In light of several well-publicized lawsuits alleging sexual abuse by USA Swimming coaches (46 are now permanently banned by the organization), USA Swimming has formally passed several measures at its recent House of Delegates meeting.

The measures approved at the meeting, held last September in Dallas, aim to educate the membership, strengthen the background check requirements and mandate reporting of all credible information on incidents of sexual abuse.

“We have been committed throughout this process, to doing the right thing, and taking actions that, first and foremost, will foster a safe and positive environment for our athletes.” said out-going USA Swimming President Jim Wood in a press statement.

Still, not everyone agrees the measures are enough.

“We are pleased that after years of neglect, the current leadership group for USA Swimming, albeit only under extreme media pressure, has finally implemented some rules and regulations to protect children from sex abuse. We remain highly pessimistic; however, that real and permanent change can be made,” said Ed Vasquez a spokesman for several of the attorneys representing alleged victims of abuse. “… The only thing that USA Swimming’s leadership has done is clear a lawn of weeds without pulling out the roots.”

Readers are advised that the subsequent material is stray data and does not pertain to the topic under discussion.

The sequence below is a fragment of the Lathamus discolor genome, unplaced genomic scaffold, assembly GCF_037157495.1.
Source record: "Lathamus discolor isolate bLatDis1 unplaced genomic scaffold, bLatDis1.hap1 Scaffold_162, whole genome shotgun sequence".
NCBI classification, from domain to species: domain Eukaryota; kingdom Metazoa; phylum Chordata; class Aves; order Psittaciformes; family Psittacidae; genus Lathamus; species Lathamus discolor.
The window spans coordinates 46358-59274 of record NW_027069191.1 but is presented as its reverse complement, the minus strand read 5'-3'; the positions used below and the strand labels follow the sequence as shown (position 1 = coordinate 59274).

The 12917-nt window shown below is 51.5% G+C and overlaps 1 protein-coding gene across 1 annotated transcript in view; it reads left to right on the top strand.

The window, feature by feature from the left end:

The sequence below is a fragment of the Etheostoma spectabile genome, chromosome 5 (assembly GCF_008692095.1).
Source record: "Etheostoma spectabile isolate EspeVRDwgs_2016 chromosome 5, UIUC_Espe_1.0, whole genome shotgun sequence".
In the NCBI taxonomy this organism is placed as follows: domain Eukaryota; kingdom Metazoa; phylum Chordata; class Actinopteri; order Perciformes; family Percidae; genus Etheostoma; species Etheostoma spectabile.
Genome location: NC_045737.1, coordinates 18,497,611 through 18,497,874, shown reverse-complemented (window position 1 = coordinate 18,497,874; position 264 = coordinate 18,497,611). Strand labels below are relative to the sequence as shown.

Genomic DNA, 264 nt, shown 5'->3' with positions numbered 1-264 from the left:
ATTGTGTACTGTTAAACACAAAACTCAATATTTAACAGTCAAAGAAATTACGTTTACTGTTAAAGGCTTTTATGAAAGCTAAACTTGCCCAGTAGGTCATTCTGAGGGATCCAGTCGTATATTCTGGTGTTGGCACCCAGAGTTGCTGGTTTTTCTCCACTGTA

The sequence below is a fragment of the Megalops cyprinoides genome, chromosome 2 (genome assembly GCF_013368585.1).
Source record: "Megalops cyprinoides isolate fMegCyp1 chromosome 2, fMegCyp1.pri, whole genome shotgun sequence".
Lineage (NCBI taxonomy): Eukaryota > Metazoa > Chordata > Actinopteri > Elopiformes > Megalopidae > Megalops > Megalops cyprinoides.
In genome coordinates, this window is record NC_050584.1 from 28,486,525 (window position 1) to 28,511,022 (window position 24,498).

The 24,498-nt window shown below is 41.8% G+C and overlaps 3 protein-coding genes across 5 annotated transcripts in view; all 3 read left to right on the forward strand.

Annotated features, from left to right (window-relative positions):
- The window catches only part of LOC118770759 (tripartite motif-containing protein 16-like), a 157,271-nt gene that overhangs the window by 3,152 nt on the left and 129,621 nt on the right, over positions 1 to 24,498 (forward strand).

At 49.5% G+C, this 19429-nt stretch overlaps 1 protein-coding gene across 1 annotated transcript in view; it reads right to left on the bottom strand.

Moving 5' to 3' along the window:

Effective January 1, all non-athlete members must pass a criminal background screening (coaches have been require to submit to screenings since 2006). Also, any non-member that interacts with athletes must now become an official member, which means they’re required to undergo background screenings as well. All told, the decision represents at least 30,000 to 40,000 additional screenings, according to USA Swimming.

Additionally, all non-athlete members will be required to complete “Athlete Protection Education” as a condition of membership, and new policies adopted by the board in July have been formally added to the USA Swimming Code of Conduct.

Coaches (even those who are licensed massage therapists) are now prohibited from giving rubdowns or massages. Other formalized policies include: All massages must take place in a public place with another individual present; when only one athlete is traveling to an out of town competition, parents must provide written consent if the athlete is traveling alone with the coach; and all coaches are prohibited from sharing a hotel room or other accommodations with an athlete.